He was an honest man.”- Miles Grant, Genesis Homes

by laurie

The brief excerpt below is from the book; 50 Interviews: Entrepreneurs Thriving in Uncertain Times. The award winning 300 page book includes exclusive interviews with over 50 successful entrepreneurs in a variety of industries.

BACKGROUND
Miles Grant founded his real estate development company, Genesis Homes,
located in Littleton, Colorado in 1998. The company finds land that other
builders have rejected, transforming it with new excavation technology to
make it usable for housing. Miles, along with his seven employees, is able
to connect home builders and home buyers throughout Colorado. The newest
company venture is providing affordable housing to active adults. In the
future, Miles sees his company focusing on senior single family homes built
green to provide zero utility costs. His prior experience was as the
President of Centex and Daly Homes.

INTERVIEW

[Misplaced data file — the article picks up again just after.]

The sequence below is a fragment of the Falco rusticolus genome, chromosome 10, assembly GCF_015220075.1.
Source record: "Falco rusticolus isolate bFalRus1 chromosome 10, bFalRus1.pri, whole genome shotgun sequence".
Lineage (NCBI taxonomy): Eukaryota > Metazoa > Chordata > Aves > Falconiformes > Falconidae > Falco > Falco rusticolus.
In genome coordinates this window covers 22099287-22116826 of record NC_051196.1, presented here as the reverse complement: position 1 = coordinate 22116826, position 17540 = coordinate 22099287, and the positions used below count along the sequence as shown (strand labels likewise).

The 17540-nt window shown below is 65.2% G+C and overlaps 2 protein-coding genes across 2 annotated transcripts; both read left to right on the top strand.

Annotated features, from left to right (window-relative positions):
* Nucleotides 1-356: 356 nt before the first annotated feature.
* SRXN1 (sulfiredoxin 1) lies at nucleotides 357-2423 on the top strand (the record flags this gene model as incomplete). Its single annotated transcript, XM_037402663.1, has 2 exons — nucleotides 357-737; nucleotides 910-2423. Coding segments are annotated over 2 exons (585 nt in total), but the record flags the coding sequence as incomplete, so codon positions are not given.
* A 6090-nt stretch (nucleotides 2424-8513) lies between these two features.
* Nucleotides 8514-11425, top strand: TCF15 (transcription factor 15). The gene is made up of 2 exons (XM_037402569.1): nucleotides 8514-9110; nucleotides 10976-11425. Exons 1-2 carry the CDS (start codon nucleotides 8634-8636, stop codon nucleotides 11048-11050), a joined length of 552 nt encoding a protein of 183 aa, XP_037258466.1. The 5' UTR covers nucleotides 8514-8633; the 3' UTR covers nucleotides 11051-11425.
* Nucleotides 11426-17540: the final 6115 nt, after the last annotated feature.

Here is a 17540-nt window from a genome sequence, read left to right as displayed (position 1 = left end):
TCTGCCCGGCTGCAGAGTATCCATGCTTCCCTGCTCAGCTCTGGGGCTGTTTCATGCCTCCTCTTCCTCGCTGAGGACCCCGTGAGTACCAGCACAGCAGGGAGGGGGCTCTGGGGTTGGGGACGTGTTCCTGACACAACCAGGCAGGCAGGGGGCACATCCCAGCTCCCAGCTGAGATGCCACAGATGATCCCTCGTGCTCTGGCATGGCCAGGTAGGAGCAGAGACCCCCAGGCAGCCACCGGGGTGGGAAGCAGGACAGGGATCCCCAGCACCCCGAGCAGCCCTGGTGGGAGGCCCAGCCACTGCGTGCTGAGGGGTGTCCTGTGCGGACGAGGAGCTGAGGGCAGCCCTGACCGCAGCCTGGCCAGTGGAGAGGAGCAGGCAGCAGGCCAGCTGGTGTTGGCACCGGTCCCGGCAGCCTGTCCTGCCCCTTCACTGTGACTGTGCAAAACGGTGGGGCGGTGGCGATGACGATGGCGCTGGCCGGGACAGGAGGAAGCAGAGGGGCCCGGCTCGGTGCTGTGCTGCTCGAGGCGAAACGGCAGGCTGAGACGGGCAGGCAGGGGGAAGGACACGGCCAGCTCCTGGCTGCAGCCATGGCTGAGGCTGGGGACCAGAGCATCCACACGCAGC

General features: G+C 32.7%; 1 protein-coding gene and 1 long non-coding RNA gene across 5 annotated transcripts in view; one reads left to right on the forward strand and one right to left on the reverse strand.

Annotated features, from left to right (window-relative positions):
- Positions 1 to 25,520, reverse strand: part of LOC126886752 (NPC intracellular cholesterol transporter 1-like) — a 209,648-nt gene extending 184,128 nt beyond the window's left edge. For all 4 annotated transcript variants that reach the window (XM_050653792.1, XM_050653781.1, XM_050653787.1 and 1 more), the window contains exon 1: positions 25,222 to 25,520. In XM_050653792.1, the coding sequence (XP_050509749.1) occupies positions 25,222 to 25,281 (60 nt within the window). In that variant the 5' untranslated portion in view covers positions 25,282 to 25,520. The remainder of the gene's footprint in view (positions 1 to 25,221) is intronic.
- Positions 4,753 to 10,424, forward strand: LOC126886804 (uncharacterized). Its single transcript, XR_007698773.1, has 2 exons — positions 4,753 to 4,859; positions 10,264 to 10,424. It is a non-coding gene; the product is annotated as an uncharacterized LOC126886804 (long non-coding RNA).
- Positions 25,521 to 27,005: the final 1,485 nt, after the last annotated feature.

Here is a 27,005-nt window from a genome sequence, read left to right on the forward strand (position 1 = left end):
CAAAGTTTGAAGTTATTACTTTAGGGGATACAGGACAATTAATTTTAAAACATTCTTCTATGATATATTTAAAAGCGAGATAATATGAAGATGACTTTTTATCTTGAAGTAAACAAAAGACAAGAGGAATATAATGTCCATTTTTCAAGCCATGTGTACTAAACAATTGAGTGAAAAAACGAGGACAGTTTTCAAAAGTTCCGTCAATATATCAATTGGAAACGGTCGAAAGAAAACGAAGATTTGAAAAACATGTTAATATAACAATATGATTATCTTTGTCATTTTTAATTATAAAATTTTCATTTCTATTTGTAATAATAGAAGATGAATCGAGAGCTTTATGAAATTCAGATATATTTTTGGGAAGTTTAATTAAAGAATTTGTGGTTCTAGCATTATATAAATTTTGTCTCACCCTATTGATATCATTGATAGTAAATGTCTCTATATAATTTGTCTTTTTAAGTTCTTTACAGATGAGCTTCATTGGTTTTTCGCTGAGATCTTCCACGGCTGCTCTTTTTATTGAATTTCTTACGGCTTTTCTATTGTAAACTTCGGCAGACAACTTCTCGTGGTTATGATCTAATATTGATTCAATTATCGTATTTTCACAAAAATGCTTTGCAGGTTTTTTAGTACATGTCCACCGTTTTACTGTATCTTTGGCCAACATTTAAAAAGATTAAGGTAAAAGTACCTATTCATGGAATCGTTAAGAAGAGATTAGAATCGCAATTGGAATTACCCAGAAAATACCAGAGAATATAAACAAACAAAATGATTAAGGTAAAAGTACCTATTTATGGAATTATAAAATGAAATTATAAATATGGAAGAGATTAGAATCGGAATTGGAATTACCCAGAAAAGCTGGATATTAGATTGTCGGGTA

Q: What was your initial startup cost and source?
A: My initial startup cost was $3 million from a syndication of partners,
angels, and private placement.

Q: How long until there was a positive cash flow?
A: Two years.

Q: The genesis of the idea?
A: I bought a piece of land overlooked by the big homebuilders. I took a new
technology of excavation to make the land usable for building. I basically
saw a unique opportunity and jumped on it.

Q: How do you attract and retain the best employees? What is the most
important attribute you look for? What are your thoughts on the
employee-ownership model?
A: Look for people who accent your weaknesses. Systems are important to
maintain honesty. Have a solid mission statement. Yes on employee ownership,
and give them an opportunity to buy in. I offer to match my employee’s
investment. Think about what happens to the company if you die. Being listed
as a key man on your insurance policy will save your company, and your
employees deserve it.

Q: Can you recommend any training or resources? Do you recommend an MBA?
A: I learned most of what I know about this business while I was working for
a large corporation. I do recommend an MBA, however be sure you have a focus
first. I have what might be called a “working MBA”; experience in the
industry is key. Learn from other’s mistakes. I used to spend a lot of time
interviewing with other builders for a job, but what I was doing was
learning their secrets. I’ve taken their best practices, and built a system
around them.

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